Sagnier: Yeah, of course. My favorite movies, they were old movies from his, like “The Butcher” and “Let the Beast Die,” they are movies from the ’60s, where he really played with the suspense, like Hitchcock.
CS: Did he come after you to play this role or did you learn of the script and approach him to play the part?
Sagnier: No, I had done some auditions for him for previous movies but they didn’t work, so I thought maybe I wasn’t upper class enough, but no, he just called me for this one and said, “I want to work with you.” It just happened, you know. He just offered it to me and I met him in a café and I thought he was going to tell me about the script and the only thing he talked to me about was the catering on the set, that it was the best food in all of show business, that we would have good wine and things like that.
CS: What did he tell you about the story or the character after trying to tempt you with the good food and wine?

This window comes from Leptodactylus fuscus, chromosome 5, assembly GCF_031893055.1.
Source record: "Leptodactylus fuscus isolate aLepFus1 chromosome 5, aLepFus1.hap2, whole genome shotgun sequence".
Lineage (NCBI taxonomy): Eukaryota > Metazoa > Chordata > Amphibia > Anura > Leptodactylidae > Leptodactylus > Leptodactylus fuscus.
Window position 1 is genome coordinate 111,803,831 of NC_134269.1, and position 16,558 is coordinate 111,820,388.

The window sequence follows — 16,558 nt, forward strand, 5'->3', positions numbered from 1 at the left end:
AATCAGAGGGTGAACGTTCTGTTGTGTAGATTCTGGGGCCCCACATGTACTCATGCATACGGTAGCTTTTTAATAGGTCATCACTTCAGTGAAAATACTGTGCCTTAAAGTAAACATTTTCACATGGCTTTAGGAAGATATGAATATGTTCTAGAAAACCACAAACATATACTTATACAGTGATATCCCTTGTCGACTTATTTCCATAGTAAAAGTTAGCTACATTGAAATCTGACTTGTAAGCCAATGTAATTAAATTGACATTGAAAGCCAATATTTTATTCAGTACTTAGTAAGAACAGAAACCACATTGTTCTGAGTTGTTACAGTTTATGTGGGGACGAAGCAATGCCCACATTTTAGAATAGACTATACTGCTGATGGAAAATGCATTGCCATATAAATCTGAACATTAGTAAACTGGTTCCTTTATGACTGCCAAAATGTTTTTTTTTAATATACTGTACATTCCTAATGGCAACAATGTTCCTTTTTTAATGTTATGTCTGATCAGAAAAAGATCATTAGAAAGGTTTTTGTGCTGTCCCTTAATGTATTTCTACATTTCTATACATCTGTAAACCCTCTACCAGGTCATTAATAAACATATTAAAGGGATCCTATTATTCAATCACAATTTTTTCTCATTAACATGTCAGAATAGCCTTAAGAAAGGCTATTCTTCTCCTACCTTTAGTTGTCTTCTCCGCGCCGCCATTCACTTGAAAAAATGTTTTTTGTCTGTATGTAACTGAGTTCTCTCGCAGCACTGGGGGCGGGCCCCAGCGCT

Sagnier: He said she’s something like Tinker Bell, so at the beginning I was like, “Is he laughing at me or something?” He was really sincere because he thought that the character of Gabrielle Deneige was radiant and attractive, but still has something inpure inside of her.
CS: Did you have to do a lot of preparation on your own to play her besides reading the script?
Sagnier: Not really, because I think it’s a character that requires a certain type of personality and I think Chabrol had seen that in my personality the qualities he wanted, so it was more the game of reaction and instinct rather than composing a character. I did it with my own personality.
CS: This is also a very modern day story compared to some of his other movies or other ones you’ve done.
Sagnier: Yeah, definitely, compared to “A Secret,” where I really had to build up a character.
CS: What about the other actors? Benoit had made a lot of movies with Chabrol, so were you able to do your scenes with him first to get you into his way of working?
Sagnier: I don’t remember. I think it was all mixed. No, not really, and Benoit was really focused on his character and at the beginning, I didn’t imagine the character that loony, and so on set, I was like, “What are you doing?” and I was amazed when seeing the movie because I thought he did a great job.